This post is actually a continuation of the two I posted in December, which left a couple of open questions:
- Is it legal to create MP3 files out of music CDs you legally own, to take them away with you and listen to them more comfortably (e.g.: with an iPod, or an MP3-enabled car stereo)?
- Is it legal to create MP3 files out of music CDs you legally own and then lend the original CDs to someone else?
The answer, of course, depends on the laws of the country you live in.
Let’s look at the Italian legislation and have a quick peep at the EEC’s. What follows is the answer of Massimo Farina, an Italian lawyer and friend of mine, who specializes in legal issues related to new technologies.
Encoding audio CDs to MP3s is to be considered lawful as a consequence of the following considerations of interpretational and normative kind.
The first thing one may suspect is that the encoding is a copyright infringement because the act of creating an MP3 could be considered a transformation of the work and, hence, not allowed by the law. In fact, the Italian legislation states that a transformation of the work is allowed to no one but the author of the work itself. Actually such unlawful transformations, punished by the law, are the ones that are harmful to the image of the author; that is, when you deprive the work of its fundamental character that makes it unique.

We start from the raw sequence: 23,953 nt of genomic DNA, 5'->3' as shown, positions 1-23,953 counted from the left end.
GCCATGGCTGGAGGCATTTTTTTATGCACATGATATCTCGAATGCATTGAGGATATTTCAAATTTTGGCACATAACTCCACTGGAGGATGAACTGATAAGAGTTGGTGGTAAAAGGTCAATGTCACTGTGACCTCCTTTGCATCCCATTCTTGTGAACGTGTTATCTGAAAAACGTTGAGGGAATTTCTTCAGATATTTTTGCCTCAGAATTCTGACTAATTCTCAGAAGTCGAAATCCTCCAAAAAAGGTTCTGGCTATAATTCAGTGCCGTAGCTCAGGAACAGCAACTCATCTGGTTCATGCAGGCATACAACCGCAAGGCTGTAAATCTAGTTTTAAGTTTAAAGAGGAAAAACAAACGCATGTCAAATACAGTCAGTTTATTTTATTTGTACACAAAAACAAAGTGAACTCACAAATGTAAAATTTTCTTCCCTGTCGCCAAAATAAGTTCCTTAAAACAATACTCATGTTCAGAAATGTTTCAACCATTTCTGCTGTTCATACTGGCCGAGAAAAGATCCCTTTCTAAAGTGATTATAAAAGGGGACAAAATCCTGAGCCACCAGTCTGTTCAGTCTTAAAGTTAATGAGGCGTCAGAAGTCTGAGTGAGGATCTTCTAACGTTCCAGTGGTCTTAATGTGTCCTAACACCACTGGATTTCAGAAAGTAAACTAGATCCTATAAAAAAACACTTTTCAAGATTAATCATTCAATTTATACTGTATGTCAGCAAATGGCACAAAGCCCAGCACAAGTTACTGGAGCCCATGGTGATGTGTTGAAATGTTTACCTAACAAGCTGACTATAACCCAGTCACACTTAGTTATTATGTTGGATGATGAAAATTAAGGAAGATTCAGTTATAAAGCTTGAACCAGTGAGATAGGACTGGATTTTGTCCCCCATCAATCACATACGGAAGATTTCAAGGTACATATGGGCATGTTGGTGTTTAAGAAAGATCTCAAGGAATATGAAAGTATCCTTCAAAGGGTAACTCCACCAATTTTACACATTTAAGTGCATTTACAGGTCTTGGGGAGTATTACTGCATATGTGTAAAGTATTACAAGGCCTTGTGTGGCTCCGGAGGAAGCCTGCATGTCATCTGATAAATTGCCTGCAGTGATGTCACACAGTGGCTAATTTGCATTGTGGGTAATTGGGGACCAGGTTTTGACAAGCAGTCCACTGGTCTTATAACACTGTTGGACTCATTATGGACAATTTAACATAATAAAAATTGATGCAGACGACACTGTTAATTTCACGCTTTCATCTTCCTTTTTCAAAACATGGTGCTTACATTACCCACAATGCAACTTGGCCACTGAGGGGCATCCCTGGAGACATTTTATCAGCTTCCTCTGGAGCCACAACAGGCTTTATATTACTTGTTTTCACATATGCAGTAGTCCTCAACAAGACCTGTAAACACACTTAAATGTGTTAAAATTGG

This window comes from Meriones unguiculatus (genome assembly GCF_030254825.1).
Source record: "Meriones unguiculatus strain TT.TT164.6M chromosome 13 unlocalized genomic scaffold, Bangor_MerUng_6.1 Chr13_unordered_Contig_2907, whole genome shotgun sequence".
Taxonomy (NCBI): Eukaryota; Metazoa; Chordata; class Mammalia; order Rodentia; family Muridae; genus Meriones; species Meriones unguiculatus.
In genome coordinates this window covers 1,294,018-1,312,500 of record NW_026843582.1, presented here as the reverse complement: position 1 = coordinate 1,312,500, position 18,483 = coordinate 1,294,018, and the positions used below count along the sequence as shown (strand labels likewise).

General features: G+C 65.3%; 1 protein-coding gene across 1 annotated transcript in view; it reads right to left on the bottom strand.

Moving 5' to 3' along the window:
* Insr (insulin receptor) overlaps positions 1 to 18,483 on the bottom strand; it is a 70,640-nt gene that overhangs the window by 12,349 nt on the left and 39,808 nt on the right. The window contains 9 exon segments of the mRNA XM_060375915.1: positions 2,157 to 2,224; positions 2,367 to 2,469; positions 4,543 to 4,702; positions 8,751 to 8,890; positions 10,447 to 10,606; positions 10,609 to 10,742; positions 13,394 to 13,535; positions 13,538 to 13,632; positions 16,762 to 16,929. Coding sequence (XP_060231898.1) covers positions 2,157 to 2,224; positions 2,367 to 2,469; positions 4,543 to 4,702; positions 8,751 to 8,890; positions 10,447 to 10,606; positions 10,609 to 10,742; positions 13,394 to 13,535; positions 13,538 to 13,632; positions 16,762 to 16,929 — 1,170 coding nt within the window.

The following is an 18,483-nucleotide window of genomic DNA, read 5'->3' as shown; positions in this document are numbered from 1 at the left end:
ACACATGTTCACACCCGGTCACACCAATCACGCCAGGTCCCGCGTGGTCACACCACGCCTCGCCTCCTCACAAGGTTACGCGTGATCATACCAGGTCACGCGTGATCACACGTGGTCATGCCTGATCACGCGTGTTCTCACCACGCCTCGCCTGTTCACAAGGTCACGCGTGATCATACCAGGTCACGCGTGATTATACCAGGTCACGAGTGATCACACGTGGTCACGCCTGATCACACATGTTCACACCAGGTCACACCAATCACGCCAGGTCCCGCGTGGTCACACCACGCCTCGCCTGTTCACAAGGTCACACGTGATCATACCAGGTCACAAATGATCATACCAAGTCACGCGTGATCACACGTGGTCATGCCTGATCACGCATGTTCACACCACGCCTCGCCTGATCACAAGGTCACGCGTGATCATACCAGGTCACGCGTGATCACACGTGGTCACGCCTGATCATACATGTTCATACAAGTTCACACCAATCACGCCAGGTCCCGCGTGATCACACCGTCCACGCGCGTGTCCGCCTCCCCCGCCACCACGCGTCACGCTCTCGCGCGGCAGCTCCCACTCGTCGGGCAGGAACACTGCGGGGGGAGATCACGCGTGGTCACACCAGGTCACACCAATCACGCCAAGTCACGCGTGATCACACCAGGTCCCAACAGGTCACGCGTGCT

On the contrary, creating an MP3 is to be assimilated to a private copy, and hence it is lawful by the italian Legislative Decree 68 dating April 9th, 2003 (DLgs 68/03) which introduced modifications to the Italian copyright law (dating back in 1941!). The decree actualized an European directive aimed to harmonize the laws in the European countries on the subject, and taking into account the issues raised by the new technologies.
In case you want to do some research by yourself, it’s the 2001/29/CE directive.
With the old copyright law so modified, it is allowed for a single citizen (a physical person, not a company of any kind) to legally reproduce, for exclusively personal use, audioworks and videoworks. But this comes at a cost. In fact, to counterbalance the benefits for the consumers derived from the “private copy faculty”, a compensation was provided in favour of the authors, artists and makers: an additive tax on supports (writable CDs and DVDs, magnetic tapes and so on) and recording devices.
Yes, you understood it very well: in Italy when you buy a DVD recorder and a bunch of writable DVDs to make backups of your files, you are preemptively paying a tax for the personal copies of copyrighted material that you might make, even if you never do. Neat, huh?
About lending out MP3 files: a strict application of the law does not allow a contemporary use to different people. A copy is allowed for a private use, otherwise it is equivalent to the unallowed distribution (forbidden by the Italian law). If, on the contrary, no one is using the MP3 copy during the lending of the original, everything is back to legal.
Massimo’s explanation goes on with some excerpts of the Italian copyright law (it’s the 633/1941, article 171), but I think you’ve already got the idea.
What’s the situation in other countries? While I wait for a Massimo’s comeback on the subject feel free to comment with the situation in your country. Happy new year!